If there’s one thing our look into Scandinavian performance car culture over the past month has taught me, it’s to always expect the unexpected. During our summer tour through Sweden and Norway we’ve managed to to check out an amazing variety of machinery from all over the greater Northern European region, many of which quite literally had to be seen to be believed.
MI Performance’s time attacking BMW 5 Series is one of those cars. Designed, built, and soon to be driven by MI’s owner Mazhar Iqbal, the angry E34 is yet another result of a long, cold and dark Scandinavian winter spent in the workshop, and some serious car building skills to boot.
Although the majority of Mazhar’s previous projects had centered around Audis and power sliding, the opportunity to break from the norm and engineer a BMW for grip racing – or more specifically Gatebil’s hotly-contested Extreme Time Attack series – seemed like a pretty good way to highlight his company’s performance and race engineering prowess. The fact that he already had a donor car tucked away in a barn awaiting some sort of modified fate, totally sealed the deal.
Although the project wasn’t quite ready to be unleashed at Gatebil Rudskogen earlier in the month, there was no way the crew was going to leave Norway without a closer look.
Crazy engine conversions might be a defining aspect of the Scandinavian scene, but for Mazhar and his E34 project, sticking with the BMW script was always part of the larger plan. It’s where he’s taken the build that things become just a little bit unhinged…
Engineered around a somewhat substantial boost injection, the 3.5L straight-six is an impressive looking creation. At its core is a modified M30B35 block toughened up with CP forged pistons, Eagle rods and a crankshaft borrowed from an S38 BMW M5 engine. The DOHC cylinder head is S38/M5 hardware too, though now fitted with custom spec camshafts to suit the application.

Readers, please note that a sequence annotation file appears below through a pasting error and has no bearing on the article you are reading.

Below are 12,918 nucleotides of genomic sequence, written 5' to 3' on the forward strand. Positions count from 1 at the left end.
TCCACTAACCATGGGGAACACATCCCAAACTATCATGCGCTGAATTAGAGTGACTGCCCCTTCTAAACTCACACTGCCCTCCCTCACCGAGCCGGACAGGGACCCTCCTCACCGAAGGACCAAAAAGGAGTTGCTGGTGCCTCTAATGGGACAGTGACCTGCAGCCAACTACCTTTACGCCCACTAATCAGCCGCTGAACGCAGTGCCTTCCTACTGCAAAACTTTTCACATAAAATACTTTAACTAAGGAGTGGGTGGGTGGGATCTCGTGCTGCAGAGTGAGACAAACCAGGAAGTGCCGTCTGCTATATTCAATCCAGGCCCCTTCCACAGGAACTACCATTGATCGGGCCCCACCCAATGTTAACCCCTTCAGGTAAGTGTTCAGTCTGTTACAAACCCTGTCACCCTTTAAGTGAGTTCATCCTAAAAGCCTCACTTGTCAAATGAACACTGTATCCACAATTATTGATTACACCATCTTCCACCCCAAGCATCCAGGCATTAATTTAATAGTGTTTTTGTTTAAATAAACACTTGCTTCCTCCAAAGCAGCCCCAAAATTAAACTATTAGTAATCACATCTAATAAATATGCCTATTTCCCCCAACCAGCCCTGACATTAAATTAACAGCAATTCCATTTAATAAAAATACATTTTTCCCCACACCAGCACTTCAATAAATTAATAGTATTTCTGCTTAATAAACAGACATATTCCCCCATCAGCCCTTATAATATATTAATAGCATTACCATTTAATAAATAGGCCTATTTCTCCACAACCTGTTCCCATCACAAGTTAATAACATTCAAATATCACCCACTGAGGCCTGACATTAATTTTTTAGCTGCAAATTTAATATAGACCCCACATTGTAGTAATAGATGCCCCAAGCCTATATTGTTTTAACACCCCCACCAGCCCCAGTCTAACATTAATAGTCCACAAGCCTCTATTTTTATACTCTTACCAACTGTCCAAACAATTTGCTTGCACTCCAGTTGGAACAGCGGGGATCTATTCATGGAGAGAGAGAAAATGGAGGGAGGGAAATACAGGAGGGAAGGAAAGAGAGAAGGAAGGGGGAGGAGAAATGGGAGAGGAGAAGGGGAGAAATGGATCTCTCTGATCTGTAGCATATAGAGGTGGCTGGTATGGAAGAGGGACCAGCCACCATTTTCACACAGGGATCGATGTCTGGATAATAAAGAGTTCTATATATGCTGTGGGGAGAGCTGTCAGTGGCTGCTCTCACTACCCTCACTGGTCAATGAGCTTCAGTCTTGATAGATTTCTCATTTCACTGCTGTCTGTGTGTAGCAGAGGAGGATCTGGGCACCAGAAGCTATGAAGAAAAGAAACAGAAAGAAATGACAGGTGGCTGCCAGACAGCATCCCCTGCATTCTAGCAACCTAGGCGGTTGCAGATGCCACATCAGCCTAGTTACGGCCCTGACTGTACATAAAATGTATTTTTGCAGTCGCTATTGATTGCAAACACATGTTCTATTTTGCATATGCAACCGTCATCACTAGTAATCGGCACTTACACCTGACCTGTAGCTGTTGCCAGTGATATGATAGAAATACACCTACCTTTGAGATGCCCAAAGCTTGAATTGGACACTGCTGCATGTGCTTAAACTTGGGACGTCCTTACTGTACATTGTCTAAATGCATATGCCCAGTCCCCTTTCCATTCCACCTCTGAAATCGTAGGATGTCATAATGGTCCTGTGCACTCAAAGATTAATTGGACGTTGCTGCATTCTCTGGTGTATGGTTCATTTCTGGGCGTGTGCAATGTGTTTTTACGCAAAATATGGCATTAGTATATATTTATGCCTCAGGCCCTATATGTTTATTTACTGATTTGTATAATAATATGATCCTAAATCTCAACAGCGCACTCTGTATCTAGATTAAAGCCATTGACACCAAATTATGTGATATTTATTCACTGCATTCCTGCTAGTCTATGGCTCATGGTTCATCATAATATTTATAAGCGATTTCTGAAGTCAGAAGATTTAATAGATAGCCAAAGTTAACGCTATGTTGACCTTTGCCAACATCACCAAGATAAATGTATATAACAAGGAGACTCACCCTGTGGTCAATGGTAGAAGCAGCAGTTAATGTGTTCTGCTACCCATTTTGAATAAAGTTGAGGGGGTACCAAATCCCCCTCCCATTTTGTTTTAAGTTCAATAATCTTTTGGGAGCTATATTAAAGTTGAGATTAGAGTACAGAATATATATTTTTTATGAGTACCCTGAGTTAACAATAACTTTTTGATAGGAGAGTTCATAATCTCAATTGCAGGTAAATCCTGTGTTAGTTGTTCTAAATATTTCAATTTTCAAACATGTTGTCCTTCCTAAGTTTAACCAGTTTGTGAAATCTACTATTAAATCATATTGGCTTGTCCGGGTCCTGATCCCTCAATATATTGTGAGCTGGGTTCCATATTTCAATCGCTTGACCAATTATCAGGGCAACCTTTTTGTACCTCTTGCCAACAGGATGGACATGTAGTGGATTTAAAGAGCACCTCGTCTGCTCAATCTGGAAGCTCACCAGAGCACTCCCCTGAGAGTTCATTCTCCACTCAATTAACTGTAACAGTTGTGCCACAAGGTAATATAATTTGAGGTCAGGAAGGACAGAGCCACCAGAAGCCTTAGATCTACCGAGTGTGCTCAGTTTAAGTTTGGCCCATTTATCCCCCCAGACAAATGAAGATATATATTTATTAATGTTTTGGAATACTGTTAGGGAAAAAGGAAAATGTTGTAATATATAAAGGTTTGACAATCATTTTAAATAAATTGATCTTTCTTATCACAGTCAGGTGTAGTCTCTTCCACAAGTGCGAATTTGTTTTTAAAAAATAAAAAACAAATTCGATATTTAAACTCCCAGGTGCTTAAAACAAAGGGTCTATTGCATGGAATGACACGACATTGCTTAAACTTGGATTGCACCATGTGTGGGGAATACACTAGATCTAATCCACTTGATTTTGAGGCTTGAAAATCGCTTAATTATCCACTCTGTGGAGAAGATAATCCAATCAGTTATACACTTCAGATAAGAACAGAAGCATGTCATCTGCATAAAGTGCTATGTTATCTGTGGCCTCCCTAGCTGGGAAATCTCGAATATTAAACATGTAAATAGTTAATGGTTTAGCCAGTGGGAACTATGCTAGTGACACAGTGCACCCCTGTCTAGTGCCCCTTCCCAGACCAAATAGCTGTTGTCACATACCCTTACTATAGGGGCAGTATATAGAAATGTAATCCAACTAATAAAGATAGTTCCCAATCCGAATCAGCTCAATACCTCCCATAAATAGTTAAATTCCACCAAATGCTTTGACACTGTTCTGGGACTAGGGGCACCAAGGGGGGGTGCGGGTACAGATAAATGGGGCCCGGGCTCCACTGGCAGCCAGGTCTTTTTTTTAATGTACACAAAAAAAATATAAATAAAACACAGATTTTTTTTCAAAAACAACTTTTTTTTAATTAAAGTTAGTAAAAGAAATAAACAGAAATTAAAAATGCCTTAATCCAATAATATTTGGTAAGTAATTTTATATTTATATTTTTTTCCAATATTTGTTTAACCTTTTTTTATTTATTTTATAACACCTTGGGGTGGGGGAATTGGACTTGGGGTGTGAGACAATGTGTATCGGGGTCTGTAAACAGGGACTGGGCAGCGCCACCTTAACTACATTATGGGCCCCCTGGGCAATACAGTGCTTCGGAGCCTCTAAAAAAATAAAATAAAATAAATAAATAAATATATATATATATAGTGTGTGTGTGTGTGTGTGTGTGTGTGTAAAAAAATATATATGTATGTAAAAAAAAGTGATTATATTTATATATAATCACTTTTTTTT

The head upgrade was a bit of a no-brainer for Mazhar, offering superior flow capabilities straight out of the BMW M box while allowing the use of the M5’s individual throttle body fuel injection system, which in this instance is fed from a custom-fabricated oval plenum chamber.
The power-making side of the equation is the Comp Turbo CT43-749 turbocharger that’s high-mounted on a custom tubular exhaust manifold and harnessed through a TiAL external wastegate. Right from the outset four-digit capability was a prerequisite here, and in that respect the Comp turbo is – or should I say ‘was’ – definitely up to task. Even though it’s only been a few short weeks since our shoot at Rudsgoken Motosenter, the CT43 has already been replaced by a Garrett GTX4204R.
That particular turbo won’t support 1000hp, but it should stretch to 950hp if the need arises.
At whatever power level Mazhar settles on, the engine’s ancillary systems should definitely be up to task. Along with the Peterson tank for the dry sump system and an Optima battery, the trunk features an Aeromotive Stealth fuel cell and a Eliminator fuel pump from the same maker. Through large stainless braided lines and an Aeromotive fuel pressure regulator, the engine’s thirst is satisfied through a PPF/Nuke Performance rail and six Bosch 1600cc injectors.
In an effort to improve distribution and overall balance, the engine has been shifted more than a few inches rearward, something achieved through custom mounts and an entirely remodeled firewall.
From this angle you can also see the extent of the weight-reducing tube framework that extends ahead of the strut towers, and the custom aluminum front diffuser, which also serves to channel air towards the intercooler, oil cooler and v-mount radiator.
The engine bay modifications didn’t leave a lot of space for the six MSD ignition coils, so Mazhar mounted them inside alongside the Autronic SM4 engine management system that gives the firing orders. At first glance you’d probably think that extra long leads would be required in this scenario, but in reality the rear of the engine is underneath the top of the original bulkhead just centimeters away.